- The Washington Times - Tuesday, November 8, 2005

LONDON - British author John Fowles, whose works include “The French Lieutenant’s Woman” and “The Collector,” has died. He was 79.

Mr. Fowles died Saturday at his home in Lyme Regis, Dorset, in southwestern England after a long illness, according to his publisher, Random House. The publisher said Mr. Fowles’ wife, Sarah, was by his side at the time of his death.

His writing career spanned more than 40 years, and his most famous work, “The French Lieutenant’s Woman,” was made into an Oscar-nominated film starring Meryl Streep and Jeremy Irons. He also wrote “The Magus.”

Mr. Fowles’ first novel, “The Collector” — about a butterfly collector’s obsession with a young woman — was published in 1963, becoming an immediate best-seller. It was made into a film in 1965.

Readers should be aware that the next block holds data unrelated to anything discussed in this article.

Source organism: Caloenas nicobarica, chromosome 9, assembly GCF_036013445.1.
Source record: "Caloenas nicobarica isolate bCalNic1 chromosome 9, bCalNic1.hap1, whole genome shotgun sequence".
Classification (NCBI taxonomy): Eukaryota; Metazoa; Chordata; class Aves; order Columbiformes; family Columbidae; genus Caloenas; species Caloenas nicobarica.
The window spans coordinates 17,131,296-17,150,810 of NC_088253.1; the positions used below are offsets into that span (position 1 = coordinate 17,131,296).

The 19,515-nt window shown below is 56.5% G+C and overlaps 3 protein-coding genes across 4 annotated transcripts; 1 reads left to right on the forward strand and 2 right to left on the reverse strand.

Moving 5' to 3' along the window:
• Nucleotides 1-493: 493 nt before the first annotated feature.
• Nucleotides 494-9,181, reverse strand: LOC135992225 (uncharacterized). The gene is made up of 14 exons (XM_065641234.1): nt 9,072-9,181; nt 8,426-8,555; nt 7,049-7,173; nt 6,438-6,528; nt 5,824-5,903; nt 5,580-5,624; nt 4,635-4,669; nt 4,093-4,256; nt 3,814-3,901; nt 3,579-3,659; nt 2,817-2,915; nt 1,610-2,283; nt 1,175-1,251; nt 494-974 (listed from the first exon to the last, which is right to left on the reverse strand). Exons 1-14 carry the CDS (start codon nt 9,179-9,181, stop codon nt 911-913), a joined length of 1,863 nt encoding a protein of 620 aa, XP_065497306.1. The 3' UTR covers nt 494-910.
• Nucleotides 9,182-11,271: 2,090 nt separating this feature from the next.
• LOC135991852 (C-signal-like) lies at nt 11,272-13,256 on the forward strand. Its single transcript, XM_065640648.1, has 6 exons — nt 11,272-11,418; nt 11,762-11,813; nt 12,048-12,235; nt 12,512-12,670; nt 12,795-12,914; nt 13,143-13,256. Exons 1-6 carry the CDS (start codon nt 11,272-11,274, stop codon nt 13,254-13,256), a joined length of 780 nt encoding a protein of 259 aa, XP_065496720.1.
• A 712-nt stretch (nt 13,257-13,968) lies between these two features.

The “French Lieutenant’s Woman,” published in 1969, was the most commercially successful of Mr. Fowles’ novels. Other novels include “Daniel Martin,” “Mantissa” and “A Maggot.” He also wrote a collection of short stories, poetry and works of nonfiction.

Mr. Fowles, who suffered a stroke in 1988 and also had heart problems, was fiercely private and lived a reclusive life. The author, a former teacher, hated the fame that accompanied his success and complained of feeling persecuted by his readers.

“They want to see you and talk to you. And they don’t realize that very often that gets on one’s nerves,” he once said.

Mr. Fowles was born in Leigh-on-Sea, Essex, in eastern England in 1926. He attended Bedford School, a boarding school, and Edinburgh University before entering into compulsory military service from 1945 to 1947.

He then gained a French degree at Oxford University and began a career as a teacher. One teaching post took him to a college on the Greek island of Spetsai, an experience that provided inspiration for “The Magus.”

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